Deepika Padukone loves her rasam saadham. In Chennai for the launch of Tissot’s first flagship boutique in the city, the actor reminisced about her favourite foods and her memories of Chennai back in her badminton days.
“When I was a badminton player, a lot of tournaments would happen here. I remember taking the train from Bengaluru with my team, staying in dormitories at the stadiums... so many happy memories,” she says in a tête a tête.
She has a lot to say — mostly positive — about women-centric cinema in Bollywood. “I wouldn’t say there is a dearth. I definitely feel like it’s getting a little repetitive, though,” she muses. “I feel like there are too many biopics being made. In the last few months, I can’t count the number of biopics that we’ve been offered. And they’re all great; they’re very strong and powerful. But when it comes to a film, after a point, how much are you going to tell me about those struggles? Even a common man on the street has had a similar journey, if you ask me.”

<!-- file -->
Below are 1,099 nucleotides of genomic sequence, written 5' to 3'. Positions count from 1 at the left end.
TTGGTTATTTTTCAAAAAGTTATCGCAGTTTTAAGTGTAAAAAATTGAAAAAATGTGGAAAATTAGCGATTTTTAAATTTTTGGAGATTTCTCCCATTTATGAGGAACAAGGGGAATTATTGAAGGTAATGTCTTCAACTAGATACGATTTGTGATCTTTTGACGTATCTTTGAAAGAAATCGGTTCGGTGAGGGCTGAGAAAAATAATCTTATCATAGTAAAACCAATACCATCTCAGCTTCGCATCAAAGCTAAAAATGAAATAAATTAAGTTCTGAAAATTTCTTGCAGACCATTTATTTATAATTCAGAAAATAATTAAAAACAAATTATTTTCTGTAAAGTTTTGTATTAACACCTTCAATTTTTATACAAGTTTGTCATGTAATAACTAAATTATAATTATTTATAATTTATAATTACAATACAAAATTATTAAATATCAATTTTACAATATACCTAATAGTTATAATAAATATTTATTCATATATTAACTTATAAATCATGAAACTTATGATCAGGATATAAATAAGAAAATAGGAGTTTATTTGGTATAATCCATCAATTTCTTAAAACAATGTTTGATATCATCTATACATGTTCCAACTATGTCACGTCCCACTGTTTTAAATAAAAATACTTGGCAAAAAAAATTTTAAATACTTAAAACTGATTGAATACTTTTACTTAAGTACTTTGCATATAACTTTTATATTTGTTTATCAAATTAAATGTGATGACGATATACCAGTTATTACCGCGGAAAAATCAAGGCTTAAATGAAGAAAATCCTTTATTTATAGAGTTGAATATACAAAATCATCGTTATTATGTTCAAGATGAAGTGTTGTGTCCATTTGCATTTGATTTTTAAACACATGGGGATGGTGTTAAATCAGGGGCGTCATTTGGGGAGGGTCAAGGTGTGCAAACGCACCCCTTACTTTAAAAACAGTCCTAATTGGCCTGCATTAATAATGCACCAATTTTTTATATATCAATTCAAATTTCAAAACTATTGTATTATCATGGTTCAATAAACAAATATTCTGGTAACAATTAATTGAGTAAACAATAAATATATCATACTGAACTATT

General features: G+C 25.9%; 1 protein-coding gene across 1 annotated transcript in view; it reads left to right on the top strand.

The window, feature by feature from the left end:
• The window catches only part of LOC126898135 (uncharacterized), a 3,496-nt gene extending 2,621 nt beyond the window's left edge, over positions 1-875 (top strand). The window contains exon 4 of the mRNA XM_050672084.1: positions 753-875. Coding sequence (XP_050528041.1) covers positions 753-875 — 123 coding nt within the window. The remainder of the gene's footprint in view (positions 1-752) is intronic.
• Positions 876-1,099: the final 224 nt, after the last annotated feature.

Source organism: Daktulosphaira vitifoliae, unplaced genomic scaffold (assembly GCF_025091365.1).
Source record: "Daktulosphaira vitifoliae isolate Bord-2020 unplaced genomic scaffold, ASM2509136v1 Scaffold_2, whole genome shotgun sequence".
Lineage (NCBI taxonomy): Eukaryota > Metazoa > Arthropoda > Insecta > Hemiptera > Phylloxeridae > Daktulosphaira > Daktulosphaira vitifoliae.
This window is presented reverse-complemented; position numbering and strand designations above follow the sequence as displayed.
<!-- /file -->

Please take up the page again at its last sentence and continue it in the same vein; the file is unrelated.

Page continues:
Having said that, she is optimistic about the situation as it stands today. It would be amiss to say that things are ‘changing’, in terms of women-centric content. “I think it has changed already. I don’t think women in film today are in a place where they have to wait — or look — for a strong female part. It’s all there. Now, it really boils down to the specific content: whether a particular film excites a particular actor or not.”
Though it’s been three years since its release, Piku remains Deepika’s benchmark for a woman-centric film. “Piku is my most favourite film of all time. Not because I’m in it, but as a film. Just the way the story and subject was handled, the way it came together, all of it. I’m yet to see a film that did that to me.”
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